Students were drawn to USARF and the greater campus by its revolutionary fervor. In his article “Activism at the Hill,” Yoweri Museveni, who would later become (and remains) president of Uganda, describes his experiences as a student member of USARF. The article, published in Cheche’s second issue, describes both Museveni’s personal experiences at the university and the role of USARF as a “revolutionary student organization.” Museveni asserts he did not come to the university for the “academicians”, but instead was attracted to Dar es Salaam due to its “atmosphere of freedom fighters, socialists…anti-imperialism.” He thus links the burgeoning radicalism at the university to the surrounding atmosphere of liberation movements in Dar es Salaam.
While short-lived, Cheche represented a critical site for the articulation of radical socialist ideals. The journal’s creation aligned with a period of political agitation on the university campus. Cheche linked socialist students at Dar es Salaam and global Black revolutionaries, from those struggling against colonialism and apartheid in southern Africa, to Black Power activists battling white supremacy in the United States. Even as USARF faced termination, the organization did not lose its revolutionary zeal—its final essay stated, “Revolutionary ideas never die, that is our stand.” The group thus pointed to the intellectual longevity of their project. After it was terminated in 1970, the spirit of Cheche lived on in Maji Maji, which tackled liberation movements, socialist theory, gender politics in its forty-six issues, ending publication in 1986.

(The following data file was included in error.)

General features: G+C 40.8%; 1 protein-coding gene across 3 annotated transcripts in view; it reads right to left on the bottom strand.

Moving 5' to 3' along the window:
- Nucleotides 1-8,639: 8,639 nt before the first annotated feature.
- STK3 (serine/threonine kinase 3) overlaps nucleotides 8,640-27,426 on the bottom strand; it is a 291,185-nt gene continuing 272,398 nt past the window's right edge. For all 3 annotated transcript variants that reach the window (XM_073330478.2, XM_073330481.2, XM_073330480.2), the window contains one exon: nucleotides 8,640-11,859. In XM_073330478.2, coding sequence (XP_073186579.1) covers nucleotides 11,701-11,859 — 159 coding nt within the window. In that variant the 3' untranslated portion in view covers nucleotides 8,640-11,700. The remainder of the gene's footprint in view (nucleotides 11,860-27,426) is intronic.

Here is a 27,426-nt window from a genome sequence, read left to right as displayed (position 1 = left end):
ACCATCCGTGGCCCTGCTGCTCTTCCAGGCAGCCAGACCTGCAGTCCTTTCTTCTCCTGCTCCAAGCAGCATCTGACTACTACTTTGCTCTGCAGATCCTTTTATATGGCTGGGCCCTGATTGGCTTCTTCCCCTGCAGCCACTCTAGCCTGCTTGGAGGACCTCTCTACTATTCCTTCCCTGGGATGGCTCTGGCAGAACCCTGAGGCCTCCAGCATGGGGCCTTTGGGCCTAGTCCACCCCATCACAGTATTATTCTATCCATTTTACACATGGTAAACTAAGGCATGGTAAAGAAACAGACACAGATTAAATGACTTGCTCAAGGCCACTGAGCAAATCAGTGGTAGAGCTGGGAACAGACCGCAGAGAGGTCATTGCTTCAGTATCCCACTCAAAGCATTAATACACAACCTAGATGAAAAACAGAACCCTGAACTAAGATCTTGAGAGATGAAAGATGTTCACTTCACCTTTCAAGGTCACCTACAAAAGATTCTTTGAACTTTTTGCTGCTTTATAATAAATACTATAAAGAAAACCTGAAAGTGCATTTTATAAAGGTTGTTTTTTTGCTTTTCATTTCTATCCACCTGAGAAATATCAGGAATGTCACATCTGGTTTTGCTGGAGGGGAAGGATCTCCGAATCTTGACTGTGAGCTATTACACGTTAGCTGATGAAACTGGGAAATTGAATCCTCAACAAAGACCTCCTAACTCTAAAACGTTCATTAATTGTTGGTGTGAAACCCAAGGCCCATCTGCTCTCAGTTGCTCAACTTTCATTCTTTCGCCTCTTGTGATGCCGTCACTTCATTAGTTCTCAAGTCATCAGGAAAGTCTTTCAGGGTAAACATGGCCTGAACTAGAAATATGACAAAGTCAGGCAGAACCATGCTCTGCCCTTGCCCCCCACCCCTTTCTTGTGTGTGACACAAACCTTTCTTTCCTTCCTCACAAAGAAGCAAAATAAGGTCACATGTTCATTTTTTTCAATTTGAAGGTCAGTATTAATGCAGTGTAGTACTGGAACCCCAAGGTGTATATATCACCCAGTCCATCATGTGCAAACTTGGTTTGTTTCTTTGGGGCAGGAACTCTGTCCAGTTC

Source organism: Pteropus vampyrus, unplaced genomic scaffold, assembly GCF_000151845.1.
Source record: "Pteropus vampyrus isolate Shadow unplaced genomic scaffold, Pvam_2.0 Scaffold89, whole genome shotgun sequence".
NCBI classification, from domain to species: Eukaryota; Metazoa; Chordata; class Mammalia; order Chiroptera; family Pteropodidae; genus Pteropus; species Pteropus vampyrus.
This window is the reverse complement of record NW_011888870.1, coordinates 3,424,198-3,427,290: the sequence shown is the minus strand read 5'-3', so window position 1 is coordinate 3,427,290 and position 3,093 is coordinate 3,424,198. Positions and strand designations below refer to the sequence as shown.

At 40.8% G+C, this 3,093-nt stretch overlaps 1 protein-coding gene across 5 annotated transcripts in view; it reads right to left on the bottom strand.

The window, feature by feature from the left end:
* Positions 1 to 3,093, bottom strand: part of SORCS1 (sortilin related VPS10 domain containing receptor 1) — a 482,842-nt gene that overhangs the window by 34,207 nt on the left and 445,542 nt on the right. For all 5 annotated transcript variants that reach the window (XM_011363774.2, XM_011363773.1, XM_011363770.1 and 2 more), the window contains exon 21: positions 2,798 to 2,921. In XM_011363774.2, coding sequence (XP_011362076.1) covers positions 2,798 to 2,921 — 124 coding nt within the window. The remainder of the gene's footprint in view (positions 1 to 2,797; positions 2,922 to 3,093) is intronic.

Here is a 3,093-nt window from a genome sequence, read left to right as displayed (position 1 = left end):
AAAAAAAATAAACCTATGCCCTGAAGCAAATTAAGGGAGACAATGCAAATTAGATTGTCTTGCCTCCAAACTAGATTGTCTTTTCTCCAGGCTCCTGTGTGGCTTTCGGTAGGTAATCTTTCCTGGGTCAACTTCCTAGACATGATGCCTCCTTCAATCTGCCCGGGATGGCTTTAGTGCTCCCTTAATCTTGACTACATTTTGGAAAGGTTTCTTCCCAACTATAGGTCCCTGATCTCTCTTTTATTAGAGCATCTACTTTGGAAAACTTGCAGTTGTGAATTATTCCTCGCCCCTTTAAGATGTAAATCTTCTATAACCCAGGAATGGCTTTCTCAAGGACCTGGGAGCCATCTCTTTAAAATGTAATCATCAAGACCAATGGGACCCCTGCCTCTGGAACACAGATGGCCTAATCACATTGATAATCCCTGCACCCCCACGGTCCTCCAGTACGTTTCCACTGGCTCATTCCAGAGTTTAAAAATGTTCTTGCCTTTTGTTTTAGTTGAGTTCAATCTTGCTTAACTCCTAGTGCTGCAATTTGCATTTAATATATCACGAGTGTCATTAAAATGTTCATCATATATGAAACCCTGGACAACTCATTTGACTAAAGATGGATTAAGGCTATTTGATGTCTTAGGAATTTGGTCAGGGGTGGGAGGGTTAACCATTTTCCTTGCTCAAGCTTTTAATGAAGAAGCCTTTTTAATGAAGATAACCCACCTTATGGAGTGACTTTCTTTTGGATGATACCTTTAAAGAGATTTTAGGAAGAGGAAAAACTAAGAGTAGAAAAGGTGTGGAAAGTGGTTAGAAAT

Author’s Bio: Yasmina Martin is a doctoral student studying African History at Yale University. She is researching the histories of Southern African liberation movements in exile in Tanzania, and her broader interests include African Socialism, Black Internationalism and histories of decolonization in 20th-century Africa.
 (Title Quote) “Ban Claim by USARF,” The Standard, November 13, 1970.
 For more on the conflicts and contradictions between scientific socialism and Ujamaa, see Julius Nyerere: The Making of a Philosopher Ruler, Saida Yaidya-Othman (2020), 264-267.
 Andrew Ivaska, Cultured States: Youth Gender, and Modern Style in 1960s Dar Es Salaam (Durham: Duke University Press, 2011), 128.
 The state encouraged civil service through a National Service program in 1966—but when its voluntary basis changed to compulsory, students protested the salary cuts and military service required by the program. For more on the National Service program, see Saida Yahya-Othman, A Biography of Julius Nyerere: The Making of a Philosopher Ruler, pp. 242-246 (2020) and Andrew Ivaska, Cultured States, Chapter 3 (2011).
 For more on alternative visions of socialism after the Arusha Declaration, see Henry Mapolu, “On Producing a Student Magazine,” in Cheche: Reminiscences of a Radical Magazine, Ed. Karim Hirji, (Dar es Salaam: Mkuki na Nyota Publishers), 2010 pp. 65-76; Saida Yahya-Othman, A Biography of Julius Nyerere: The Making of a Philosopher Ruler Volume 1 (Dar es Salaam: Mkuki na Nyota Publishers), 2020, pp. 257-259.
 “Class Struggles in Tanzania” by Issa Shivji (1970) first published via Che Che and then released as a monograph in 1976, represents an early critique of ujamaa from a left standpoint.
 Ivaska, 152.
 Ivaska, 15.
 Yoweri Museveni, “Activism on the Hill,” in Ed. Karim F. Hirji, Cheche: Reminiscences of a Radical Magazine, (Dar es Salaam: Mkuki na Nyota Publishers, 2010), 13.
 Ibid, 12.